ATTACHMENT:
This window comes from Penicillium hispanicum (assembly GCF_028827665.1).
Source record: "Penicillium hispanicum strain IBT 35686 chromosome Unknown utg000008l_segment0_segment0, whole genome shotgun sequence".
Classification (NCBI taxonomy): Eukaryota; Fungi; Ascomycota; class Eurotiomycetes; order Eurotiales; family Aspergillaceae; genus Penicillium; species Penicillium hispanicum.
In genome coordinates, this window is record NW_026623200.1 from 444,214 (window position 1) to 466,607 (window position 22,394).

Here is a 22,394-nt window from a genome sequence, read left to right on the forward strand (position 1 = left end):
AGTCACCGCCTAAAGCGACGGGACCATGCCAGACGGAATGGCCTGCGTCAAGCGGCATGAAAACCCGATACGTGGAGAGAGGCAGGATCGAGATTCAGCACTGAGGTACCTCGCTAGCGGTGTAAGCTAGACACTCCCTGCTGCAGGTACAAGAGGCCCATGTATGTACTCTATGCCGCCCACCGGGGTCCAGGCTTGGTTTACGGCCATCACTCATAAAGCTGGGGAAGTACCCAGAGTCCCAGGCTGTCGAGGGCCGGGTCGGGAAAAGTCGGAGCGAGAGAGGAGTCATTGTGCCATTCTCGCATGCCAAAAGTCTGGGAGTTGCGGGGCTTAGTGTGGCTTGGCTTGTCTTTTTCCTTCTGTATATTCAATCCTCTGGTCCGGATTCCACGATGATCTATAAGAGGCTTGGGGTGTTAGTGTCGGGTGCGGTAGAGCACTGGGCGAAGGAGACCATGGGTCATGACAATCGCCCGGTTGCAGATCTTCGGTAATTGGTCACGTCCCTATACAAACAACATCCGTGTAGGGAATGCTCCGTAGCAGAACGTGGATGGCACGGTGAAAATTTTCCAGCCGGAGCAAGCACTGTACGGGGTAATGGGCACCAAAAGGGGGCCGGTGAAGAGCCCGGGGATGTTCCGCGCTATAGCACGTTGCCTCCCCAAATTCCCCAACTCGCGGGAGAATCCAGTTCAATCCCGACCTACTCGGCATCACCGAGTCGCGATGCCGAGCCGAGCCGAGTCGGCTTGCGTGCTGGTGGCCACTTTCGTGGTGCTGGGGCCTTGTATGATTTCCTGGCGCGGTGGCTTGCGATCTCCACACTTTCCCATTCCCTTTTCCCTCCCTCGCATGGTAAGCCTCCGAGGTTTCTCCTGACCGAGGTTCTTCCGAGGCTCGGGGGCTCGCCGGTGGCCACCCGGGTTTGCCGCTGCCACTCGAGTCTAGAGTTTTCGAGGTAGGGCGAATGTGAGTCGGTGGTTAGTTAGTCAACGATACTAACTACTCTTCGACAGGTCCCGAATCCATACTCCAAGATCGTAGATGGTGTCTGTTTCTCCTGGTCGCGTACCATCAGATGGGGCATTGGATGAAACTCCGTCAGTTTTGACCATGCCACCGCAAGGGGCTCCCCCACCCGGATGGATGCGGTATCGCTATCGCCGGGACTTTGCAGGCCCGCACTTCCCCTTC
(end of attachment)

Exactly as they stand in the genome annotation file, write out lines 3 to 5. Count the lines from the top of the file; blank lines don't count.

Classification (NCBI taxonomy): Eukaryota; Fungi; Ascomycota; class Eurotiomycetes; order Eurotiales; family Aspergillaceae; genus Penicillium; species Penicillium hispanicum.
In genome coordinates, this window is record NW_026623200.1 from 444,214 (window position 1) to 466,607 (window position 22,394).

Here is a 22,394-nt window from a genome sequence, read left to right on the forward strand (position 1 = left end):